5 Tips for Clubbing and Alcohol Photography
My friend Tim who is a member of the "Goodfellas Productions" (thanks guys) invited me on over to a club party last August. At that time, I thought why not. To my way of thinking, what interesting photos could I get out of this since I am always looking for new photo opportunities.
So tagging along to the crew of the Goodfellas, I brought along my trusty Nikon 5700 (its my smallest Digital Camera) which is a cross between an SLR and a Point and Shoot.
To my surprise, I learned a great deal about mixing photography with booze and bars. These are tips I can share with you:
1. Clubs don’t always allow clients with SLRs to enter their premises. My trusty Nikon 5700 occasionally was permitted except for those Clubs that are more strict in their rules. I had to leave my Nikon behind in the reception area for some of those clubs.
2. Lighting can be a problem in nightclubs. Point and Shoot cameras are usually much slower to take photos than the SLRs in total darkness and using full Flash.
3. Timing is everything. Using the No Flash feature of my point and shoot gave me some awesome shots but required timing the disco light to be flashed on. I wasted a lot of shots because my timing was a bit off and hence captured a lot of totally dark photos.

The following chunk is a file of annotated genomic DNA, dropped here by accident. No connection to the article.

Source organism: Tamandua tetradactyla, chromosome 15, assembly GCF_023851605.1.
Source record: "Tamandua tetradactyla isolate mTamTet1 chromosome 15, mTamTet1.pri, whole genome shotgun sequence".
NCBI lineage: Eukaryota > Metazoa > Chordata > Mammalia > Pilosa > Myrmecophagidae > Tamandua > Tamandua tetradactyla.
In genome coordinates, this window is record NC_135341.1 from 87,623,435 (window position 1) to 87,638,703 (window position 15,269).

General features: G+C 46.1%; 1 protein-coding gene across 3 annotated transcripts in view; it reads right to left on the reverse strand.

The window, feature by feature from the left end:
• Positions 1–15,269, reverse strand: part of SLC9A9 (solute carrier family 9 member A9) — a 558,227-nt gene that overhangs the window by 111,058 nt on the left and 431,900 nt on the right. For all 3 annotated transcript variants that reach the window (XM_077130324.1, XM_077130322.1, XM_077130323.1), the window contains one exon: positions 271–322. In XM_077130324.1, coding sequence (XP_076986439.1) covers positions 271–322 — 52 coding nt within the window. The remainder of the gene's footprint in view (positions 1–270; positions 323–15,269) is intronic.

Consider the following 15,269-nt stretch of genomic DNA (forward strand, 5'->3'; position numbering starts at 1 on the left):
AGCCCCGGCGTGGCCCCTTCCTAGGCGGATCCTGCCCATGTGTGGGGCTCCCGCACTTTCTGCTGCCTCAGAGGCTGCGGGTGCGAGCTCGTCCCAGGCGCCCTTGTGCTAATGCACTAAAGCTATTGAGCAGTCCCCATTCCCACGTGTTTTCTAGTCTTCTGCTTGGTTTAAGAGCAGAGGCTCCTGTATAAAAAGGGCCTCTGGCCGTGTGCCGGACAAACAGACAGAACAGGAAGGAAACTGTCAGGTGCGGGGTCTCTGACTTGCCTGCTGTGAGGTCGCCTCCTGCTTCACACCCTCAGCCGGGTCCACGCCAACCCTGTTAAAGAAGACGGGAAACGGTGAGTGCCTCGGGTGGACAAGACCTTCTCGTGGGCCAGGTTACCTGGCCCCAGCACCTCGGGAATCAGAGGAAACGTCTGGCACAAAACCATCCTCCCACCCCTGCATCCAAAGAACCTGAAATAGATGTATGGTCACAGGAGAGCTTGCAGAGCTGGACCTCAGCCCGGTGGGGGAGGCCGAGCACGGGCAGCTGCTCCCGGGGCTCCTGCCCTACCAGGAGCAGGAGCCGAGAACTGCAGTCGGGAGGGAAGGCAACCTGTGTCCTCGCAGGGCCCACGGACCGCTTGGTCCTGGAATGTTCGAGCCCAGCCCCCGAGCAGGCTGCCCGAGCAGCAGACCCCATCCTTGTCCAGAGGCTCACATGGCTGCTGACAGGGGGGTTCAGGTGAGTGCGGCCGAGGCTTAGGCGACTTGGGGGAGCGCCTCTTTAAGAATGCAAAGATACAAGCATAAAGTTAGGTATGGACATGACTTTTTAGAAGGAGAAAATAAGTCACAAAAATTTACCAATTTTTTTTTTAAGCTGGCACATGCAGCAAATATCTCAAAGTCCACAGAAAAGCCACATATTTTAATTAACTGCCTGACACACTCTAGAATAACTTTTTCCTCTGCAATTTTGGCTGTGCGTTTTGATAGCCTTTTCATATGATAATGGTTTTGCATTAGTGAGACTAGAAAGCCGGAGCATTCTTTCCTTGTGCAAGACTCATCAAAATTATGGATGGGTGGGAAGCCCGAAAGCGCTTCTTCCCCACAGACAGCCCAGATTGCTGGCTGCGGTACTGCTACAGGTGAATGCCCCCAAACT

4. You get different results depending on the flash setting. To capture these two photos of a bar drink in Manor Super Club using both the Flash and the No Flash feature of my point and shoot Digital Camera was tricky.
5. Bar surfaces will impact your results. Some bars have lighted surfaces, some have unlighted, some are wood, some are stainless steel, some are glass . . . all these factors can make or ruin a perfectly good shot.
This set of photos was taken from a lighted table. The first one with full Flash and the second with No Flash.
If you are a photography geek like I am, carry your digital camera while clubbing to increase your indoor photography skills.